The manner in which literature expresses and apparently gains value by means of epideictic characteristics similarly motivates Danielle Koupf’s essay “David Shields’s Reality Hunger and the Value of Textual Recycling” (Chapter Two). In this case, Koupf makes it clear that she is examining this text’s rhetorical dimensions to demonstrate its (literary) value. In its manner of exhibition and performance, Koupf concludes, Reality Hunger reflects characteristics of epideictic rhetoric—but at the same time, she continues, the text’s arguments might also be categorized as judicial or deliberative rhetoric. Whatever the category, the text’s rhetorical characteristics encourage an active engagement on the part of its readers, who, in engaging with this innovative text, must reconsider and reflect upon their strategies as both writers and readers. While such an active participation might seem inappropriate in a literary text, Koupf notes, one might rather view Reality Hunger in terms of intervention and invention, likewise prompting similar invention in its readers. Koupf concludes that among the many categories in which Shields’ text might be placed, it aptly fits the model of rhetorical criticism; for Koupf, this category conclusively provides the text’s ultimate value.
Chapters Three, Four, and Six likewise find rhetorical value in works of literature. Robert Clapperton argues that Don DeLillo’s novel White Noise presents human life and death as framed by technology and consumerism—a frame which produces a kind of analytic humanism expressed by a narrative driven by (and reflective of) the consequent contingencies of such a postmodern world. The consumer- and technology-driven world that the characters of White Noise inhabit, in other words, reflects a rhetoric of contingency that challenges “values of self-worth by motivating forgetfulness and distracting from the awareness of life’s finitude” (46). As Clapperton notes, the novel seems obsessed with death while never actually being disrupted by the event of death. Rather, the fear of death—which hovers around the various contingencies that occur in the narrative—drives the plot. Clapperton reveals this function by approaching the novel through the lens of rhetorical criticism.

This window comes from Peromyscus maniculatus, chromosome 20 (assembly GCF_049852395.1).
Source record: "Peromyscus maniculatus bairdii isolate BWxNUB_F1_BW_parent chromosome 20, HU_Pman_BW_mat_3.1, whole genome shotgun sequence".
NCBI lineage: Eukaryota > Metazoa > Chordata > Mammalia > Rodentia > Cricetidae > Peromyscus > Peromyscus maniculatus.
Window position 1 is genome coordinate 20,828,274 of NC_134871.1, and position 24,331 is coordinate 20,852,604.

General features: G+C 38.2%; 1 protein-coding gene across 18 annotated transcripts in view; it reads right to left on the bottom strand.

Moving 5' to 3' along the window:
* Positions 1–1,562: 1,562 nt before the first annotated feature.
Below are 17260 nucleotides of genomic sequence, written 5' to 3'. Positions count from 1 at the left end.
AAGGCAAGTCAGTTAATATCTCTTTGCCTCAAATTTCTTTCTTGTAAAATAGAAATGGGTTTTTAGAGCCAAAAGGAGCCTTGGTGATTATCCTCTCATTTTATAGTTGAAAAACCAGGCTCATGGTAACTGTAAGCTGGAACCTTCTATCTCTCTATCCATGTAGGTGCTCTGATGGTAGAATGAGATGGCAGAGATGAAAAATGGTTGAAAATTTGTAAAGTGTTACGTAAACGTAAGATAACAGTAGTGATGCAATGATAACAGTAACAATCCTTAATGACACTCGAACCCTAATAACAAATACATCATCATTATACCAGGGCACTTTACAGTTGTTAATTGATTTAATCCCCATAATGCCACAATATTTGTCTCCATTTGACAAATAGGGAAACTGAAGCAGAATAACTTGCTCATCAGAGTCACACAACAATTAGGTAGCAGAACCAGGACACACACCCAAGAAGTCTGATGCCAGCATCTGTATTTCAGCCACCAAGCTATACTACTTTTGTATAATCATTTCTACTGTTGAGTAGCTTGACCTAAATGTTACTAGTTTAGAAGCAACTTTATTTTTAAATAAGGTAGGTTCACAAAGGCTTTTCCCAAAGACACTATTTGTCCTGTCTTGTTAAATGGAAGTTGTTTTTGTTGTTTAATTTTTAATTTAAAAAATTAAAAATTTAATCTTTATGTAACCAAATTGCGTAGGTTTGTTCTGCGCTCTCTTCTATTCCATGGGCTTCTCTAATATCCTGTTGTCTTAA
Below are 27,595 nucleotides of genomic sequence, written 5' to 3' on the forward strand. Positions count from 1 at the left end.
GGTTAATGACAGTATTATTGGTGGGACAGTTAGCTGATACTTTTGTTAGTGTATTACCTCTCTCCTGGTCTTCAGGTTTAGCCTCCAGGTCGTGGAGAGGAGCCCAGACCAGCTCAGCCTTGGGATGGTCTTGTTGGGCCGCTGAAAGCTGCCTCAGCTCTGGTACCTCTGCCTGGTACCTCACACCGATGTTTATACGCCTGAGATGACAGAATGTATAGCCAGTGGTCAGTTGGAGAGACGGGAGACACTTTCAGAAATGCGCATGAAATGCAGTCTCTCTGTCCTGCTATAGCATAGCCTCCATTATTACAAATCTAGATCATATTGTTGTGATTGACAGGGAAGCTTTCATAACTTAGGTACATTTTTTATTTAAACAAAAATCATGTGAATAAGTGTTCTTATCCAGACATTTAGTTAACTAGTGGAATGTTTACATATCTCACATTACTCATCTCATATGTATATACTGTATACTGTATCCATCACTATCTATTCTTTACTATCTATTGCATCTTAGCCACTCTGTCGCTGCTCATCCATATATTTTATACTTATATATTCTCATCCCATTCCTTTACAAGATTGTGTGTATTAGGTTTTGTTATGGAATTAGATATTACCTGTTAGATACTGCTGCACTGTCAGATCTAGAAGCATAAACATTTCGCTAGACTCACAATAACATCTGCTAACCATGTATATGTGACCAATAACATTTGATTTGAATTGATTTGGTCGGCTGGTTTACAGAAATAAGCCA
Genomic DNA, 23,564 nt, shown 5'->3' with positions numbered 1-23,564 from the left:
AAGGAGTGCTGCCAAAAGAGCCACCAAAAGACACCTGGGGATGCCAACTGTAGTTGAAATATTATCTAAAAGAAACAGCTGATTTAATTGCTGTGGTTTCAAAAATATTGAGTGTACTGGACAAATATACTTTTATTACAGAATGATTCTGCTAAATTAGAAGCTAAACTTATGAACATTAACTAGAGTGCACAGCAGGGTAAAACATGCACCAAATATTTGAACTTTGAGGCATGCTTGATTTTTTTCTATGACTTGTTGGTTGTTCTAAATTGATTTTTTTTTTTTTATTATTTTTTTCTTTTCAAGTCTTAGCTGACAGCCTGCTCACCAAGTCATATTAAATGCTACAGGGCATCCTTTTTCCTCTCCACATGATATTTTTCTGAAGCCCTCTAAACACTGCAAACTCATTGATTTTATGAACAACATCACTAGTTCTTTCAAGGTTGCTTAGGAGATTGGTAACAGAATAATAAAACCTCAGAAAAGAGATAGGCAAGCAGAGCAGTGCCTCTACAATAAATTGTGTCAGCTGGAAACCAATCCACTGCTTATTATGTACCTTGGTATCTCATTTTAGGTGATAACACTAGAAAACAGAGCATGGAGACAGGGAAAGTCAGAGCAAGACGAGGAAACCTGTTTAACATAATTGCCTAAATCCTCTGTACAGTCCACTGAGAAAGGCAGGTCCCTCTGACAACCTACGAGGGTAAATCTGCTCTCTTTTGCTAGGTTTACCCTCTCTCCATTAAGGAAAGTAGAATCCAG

Similarly, Alla Ivanchikova examines the difference between the construction of fundamentalist identities in two contemporary novels: Monica Ali’s Brick Lane (2003) and Elena Chudinova’s 2048: The Mosque of Notre Dame de Paris (2005). Both novels feature characters who are political activists and religious fundamentalists. Ivanchikova explores in her essay how both novels address “the panic regarding the rise of Islamic fundamentalism in Europe…” (59). Comparing the two texts, Ivanchikova suggests that Ali sees literature as having the potential to deconstruct fundamentalist attitudes and create the space for change or progress. On the other hand, Chudinova, according to Ivanchikova, sees literature as a vehicle for the construction of fundamentalist attitudes and the propagation of conflict. Ultimately, Ivanchikova concludes therefore that Chudinova’s novel is “unsuccessful as a work of literature because . . . it fails to address the real vicissitudes of cross-cultural interaction and conflict in today’s world” (68). In this case, Ivanchikova seems to be viewing literature only in terms of its rhetorical capacities.